Boys Track and Field: Burlington Central’s Jake Borman makes big splash in state debut, wins shot put title
Zac Schmidt second in 400, anchors second-place 1,600 relay, Rockets fifth as a team in 2A
By Bob Narang
CHARLESTON — Burlington Central senior Jake Borman made a big splash in his first career trip to the state meet.
Borman, an Illinois State signee, tossed a mark of 16.64 meters on his final try to win the state shot put title. He finished fifth in the discus (47.48) at the Class 2A state meet on Friday at Eastern Illinois University.
Borman overcame a stomach flu to become the first shot put state champion in program history.
“I wasn’t thinking and just worked on what I practiced and let it rip and wanted to go out on a good note,” Borman said. “I wasn’t feeling the best before the meet. Once I got there, I just tried to get after it. I only ate a few apple pieces.”
Borman, also a standout football player, said he relied on his multi-sport background to get in the mindset to win the title on his final throw.
“I have a pretty good competitive side to me, and feel I can pull it out when I really need to,” he said. “I didn’t feel any pressure and just dug deep and got after it.”
Burlington Central senior Zac Schmidt’s strong running keyed his team’s rise up the standings. He captured second place in the 400 with a personal record time of 49.42, and ran the anchor leg of BC’s second-place effort in the 1,600 relay (3:25.50).
Burlington Central placed fifth as a team with 39 points.
“I just tried to run hard and give it my all since this (1,600) was the last race,” Schmidt said. “We knew we had to do well, and to place second from the ninth lane is really special.”
St. Francis senior Jackson Gerard experienced a long way between his two events on Friday, but he made sure to make his showing in the long jump a worthwhile event. In his first state appearance, Gerard started the long day off with a sixth-place medal in the long jump (6.83).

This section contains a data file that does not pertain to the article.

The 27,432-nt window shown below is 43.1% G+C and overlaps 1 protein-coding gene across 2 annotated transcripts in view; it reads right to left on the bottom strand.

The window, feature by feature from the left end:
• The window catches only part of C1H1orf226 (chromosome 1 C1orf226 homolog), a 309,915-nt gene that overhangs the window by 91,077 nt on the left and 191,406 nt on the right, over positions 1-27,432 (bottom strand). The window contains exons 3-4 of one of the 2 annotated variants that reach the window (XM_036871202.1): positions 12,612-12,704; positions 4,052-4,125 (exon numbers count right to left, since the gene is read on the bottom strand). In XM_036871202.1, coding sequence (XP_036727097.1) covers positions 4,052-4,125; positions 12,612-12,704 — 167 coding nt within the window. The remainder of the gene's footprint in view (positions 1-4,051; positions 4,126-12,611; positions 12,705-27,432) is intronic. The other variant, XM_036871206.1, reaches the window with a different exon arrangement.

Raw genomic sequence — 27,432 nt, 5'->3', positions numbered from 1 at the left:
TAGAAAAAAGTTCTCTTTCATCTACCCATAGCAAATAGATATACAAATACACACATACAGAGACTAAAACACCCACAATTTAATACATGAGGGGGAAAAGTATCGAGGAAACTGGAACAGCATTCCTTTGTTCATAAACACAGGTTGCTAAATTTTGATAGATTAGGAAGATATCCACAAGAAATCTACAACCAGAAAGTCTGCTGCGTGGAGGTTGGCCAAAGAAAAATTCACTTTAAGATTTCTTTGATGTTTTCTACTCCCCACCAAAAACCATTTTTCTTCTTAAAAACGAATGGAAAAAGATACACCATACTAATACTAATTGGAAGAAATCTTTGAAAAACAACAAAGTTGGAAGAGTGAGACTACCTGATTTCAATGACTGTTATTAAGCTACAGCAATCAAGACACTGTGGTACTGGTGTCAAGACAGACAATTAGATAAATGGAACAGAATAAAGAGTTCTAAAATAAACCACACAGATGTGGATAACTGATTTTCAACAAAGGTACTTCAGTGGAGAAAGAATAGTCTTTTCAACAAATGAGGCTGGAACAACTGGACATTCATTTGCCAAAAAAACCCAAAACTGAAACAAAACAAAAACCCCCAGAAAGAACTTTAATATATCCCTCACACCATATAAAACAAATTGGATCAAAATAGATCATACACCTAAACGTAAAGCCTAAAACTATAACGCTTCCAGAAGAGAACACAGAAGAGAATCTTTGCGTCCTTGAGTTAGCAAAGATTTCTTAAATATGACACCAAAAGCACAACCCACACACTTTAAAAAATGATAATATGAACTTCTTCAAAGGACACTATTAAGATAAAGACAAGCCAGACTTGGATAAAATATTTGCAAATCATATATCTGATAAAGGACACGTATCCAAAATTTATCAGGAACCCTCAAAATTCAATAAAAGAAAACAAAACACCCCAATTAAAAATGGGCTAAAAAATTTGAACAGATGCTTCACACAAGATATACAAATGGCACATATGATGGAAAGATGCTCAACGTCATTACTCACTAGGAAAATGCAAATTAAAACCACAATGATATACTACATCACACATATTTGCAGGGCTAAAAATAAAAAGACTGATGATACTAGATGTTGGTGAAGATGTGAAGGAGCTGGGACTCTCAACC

“It’s kind of surreal to be down here at state since it’s been a dream of mine since I was a little kid,” Gerard said. “It’s awesome being here. I felt good coming off the board and it was really good competition and I hit some good marks.”
Sandwich senior Jayden Green was in constant motion throughout Friday’s Class 2A boys state track and field meet.
With his three field events — long jump, high jump and triple jump — all clustered together in a two-hour period on a day with a 93-degree temperature and 16 mile per hour winds, Green combated the conditions by staying busy.
The one constant partner in Green’s three field events — his eye-catching, one-gallon stainless steel Yeti jug.
“Between the long, triple and high, I just had to be mentally focused in every single one of them,” Green said. “I knew it was going to be a hot day and be rough, so I had to hydrate, hydrate and hydrate.”
Green’s performance in his events mirrored the weather conditions. The South Dakota recruit was one of the standout performers in the first sessions, capturing the state championship in the triple jump with a personal-best leap of 14.57 meters on his final attempt.
Led by Green, the Indians set a new standard with a program-best in sixth-place finish in the team standings with 34.5 points.
Green’s strong showing in the three field events sparked the Indians.
Before attempting the triple jump, Green secured second-place in the long jump with a personal best leap of 6.93 meters and notched a seventh-place medal in the high jump (1.90 meters).
“It’s all mental,” he said. “You are tired, doesn’t matter because you have to go out and do your thing. Definitely, placing higher than I was projected in the long jump, personal record by more than four inches. I had a really rough year with long jump, so to place second and being ranked I think seventh going into competition was awesome.”
The running events were delayed until 5 p.m., allowing Green to focus on his three events until participating in the 800-meter relay in the evening.
He won the triple jump in grand fashion, raising his arms up in the air and yelling out ‘I need something’ to the growing group near the far pit before hitting his winning mark. Green is the third individual state champion in program history and first in the triple jump. He placed second in the triple jump during his sophomore year.
“On my last jump, I always like asking for a clap, but nobody wanted to give it to me, so I had to get angry and get it myself,” he said. “I didn’t get any help, so it was all me.”
Sandwich senior Michael Marrs, an Eastern Illinois recruit, ended his career with third-place medals in the 100 (10.95) and 200 (22.18).
“It was great way to end this way, especially since I’ll be running here in college,” Marrs said. “I’m glad that was able to score some points for us, for my starts were key today in doing well.”